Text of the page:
• emptywheel says:

      He didn’t do WELL with African Americans. Just less poorly than he did in the south. But he DID do well with Muslims (which obviously has a big crossover with Muslims, though I’m not sure if anyone has tracked that).

  7. Dennis says:

    Its actually pretty shocking how well Sanders did among Arab Americans considering his foreign policy specialist is a vehement Islamophobe. Chalk that down to Clinton choosing not to destroy a ‘leading young light’ in the DNC after they anointed a bigot.

  8. RUKidding says:

    It’s hard to imagine that many Ds crossing over to vote for Rubio and Kasich, and thus, lowering HRC’s numbers. I don’t buy it. I think citizens in MI saw Clinton for a fraud and voted for Sanders. JMHO, of course. It will be interesting to see what happens next week. I expect the so-called “liberal media” to continue hyping up Clinton while either ignoring Sanders (if they possibly can) or downgrading everything he’s done. It’s clear that the media – owned by big corporations – is in the bag for Clinton.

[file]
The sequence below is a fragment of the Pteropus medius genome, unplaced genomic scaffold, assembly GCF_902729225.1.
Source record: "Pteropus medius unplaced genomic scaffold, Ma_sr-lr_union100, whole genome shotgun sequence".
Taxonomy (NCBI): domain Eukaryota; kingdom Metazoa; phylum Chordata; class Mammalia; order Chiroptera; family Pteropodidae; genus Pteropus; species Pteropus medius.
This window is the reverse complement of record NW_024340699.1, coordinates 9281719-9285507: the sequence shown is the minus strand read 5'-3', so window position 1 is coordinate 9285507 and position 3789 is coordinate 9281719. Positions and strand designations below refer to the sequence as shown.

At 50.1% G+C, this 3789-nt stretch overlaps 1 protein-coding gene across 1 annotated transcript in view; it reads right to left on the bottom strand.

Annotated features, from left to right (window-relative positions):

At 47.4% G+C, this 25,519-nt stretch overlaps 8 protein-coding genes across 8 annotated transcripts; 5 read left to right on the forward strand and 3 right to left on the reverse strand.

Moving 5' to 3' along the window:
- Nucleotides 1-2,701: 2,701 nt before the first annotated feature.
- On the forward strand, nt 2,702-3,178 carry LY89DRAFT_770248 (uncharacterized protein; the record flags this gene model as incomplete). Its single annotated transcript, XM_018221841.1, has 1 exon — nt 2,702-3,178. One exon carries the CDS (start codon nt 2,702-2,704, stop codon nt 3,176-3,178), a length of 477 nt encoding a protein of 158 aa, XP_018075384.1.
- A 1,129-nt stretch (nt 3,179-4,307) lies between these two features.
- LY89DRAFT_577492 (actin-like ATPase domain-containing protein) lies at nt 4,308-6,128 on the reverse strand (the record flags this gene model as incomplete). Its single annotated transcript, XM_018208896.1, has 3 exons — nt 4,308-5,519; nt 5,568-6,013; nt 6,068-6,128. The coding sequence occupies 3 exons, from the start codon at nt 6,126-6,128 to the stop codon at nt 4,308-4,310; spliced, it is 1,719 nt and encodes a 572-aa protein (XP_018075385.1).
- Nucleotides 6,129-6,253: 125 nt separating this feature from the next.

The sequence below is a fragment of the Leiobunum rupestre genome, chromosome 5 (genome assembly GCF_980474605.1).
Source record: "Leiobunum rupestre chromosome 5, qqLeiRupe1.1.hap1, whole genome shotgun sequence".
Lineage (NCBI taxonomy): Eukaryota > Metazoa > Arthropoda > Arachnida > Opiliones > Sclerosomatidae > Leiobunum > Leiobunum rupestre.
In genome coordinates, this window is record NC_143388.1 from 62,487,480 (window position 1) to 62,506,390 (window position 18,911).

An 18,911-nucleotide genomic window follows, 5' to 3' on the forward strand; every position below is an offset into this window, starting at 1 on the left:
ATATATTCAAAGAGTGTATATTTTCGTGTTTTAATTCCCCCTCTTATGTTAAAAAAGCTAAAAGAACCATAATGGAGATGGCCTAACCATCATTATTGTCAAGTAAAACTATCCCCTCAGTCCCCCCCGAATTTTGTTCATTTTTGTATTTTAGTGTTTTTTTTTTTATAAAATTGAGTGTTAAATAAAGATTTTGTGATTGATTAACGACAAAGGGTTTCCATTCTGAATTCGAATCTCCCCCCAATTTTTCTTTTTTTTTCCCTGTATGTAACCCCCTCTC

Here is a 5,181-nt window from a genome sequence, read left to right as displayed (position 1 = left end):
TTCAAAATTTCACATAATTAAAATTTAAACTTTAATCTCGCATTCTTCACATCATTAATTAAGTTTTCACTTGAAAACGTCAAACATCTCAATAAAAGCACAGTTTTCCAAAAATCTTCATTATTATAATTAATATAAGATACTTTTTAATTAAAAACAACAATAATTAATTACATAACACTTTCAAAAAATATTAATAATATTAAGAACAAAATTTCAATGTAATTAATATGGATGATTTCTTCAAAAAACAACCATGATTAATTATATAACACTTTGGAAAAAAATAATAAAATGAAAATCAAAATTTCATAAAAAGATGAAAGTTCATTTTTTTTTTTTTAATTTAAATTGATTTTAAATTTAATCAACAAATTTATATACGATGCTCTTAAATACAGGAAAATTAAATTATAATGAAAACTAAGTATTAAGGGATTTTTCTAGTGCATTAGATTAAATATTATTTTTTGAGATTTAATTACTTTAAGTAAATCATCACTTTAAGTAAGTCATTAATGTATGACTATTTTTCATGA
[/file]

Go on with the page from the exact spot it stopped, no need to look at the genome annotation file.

Go, Sanders. Not the hugest fan, but IMO, Sanders is providing a valuable public service at attempting to really educate citizens about how things work and what’s going on. Plus, detractions to the contrary, he has offered viable solutions that can work. Like minds may disagree about Sanders’ solutions, but they are realistic and fantasies. Let the man speak and educate for as long as possible. Can’t hurt, and who knows? Sanders could make it to the GE. Time will tell. This is not “in the bag” for Clinton no matter how much she might want it to be.

    • martin says: